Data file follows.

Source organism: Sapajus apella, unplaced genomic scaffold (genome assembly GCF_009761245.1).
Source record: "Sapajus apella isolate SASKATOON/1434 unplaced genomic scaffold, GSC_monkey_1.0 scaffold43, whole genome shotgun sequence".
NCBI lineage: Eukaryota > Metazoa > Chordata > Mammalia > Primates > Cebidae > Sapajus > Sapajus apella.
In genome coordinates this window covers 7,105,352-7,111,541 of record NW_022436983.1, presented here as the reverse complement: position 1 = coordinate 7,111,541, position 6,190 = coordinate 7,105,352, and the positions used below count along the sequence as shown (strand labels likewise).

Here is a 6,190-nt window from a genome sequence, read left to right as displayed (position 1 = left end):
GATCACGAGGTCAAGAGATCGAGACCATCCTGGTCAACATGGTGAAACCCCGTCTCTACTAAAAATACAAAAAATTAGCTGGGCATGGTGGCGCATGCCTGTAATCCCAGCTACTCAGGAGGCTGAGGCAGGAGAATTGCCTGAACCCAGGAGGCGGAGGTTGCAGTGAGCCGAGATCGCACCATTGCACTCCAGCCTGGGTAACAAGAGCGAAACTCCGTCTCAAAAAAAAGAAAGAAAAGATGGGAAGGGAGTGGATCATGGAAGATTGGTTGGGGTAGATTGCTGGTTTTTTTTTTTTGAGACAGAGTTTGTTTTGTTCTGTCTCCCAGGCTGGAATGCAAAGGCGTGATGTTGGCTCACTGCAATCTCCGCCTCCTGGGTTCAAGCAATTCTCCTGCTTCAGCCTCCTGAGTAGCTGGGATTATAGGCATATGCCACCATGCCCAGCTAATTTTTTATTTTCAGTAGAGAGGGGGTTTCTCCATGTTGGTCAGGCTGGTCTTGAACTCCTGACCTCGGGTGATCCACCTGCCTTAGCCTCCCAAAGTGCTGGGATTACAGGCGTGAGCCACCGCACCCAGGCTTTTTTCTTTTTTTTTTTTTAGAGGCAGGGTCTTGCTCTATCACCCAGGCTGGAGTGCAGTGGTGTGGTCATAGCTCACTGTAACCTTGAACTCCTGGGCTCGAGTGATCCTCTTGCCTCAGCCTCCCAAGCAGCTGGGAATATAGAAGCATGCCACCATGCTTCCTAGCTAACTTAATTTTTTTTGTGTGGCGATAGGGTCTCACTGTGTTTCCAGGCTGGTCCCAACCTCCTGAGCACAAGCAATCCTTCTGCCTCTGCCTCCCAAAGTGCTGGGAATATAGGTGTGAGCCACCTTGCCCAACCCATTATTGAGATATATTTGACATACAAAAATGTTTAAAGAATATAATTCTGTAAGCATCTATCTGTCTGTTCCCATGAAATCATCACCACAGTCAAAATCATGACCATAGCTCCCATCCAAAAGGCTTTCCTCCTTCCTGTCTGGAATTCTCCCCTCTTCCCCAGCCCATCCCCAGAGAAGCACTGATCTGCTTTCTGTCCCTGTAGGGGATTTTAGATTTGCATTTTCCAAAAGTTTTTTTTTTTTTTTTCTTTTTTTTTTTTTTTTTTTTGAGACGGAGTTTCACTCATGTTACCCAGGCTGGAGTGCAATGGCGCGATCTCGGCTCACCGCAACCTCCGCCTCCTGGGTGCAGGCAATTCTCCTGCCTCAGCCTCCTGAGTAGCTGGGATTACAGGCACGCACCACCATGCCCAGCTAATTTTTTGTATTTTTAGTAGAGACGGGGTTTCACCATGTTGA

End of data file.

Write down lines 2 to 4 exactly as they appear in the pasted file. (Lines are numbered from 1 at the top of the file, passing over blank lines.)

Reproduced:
Source record: "Sapajus apella isolate SASKATOON/1434 unplaced genomic scaffold, GSC_monkey_1.0 scaffold43, whole genome shotgun sequence".
NCBI lineage: Eukaryota > Metazoa > Chordata > Mammalia > Primates > Cebidae > Sapajus > Sapajus apella.
In genome coordinates this window covers 7,105,352-7,111,541 of record NW_022436983.1, presented here as the reverse complement: position 1 = coordinate 7,111,541, position 6,190 = coordinate 7,105,352, and the positions used below count along the sequence as shown (strand labels likewise).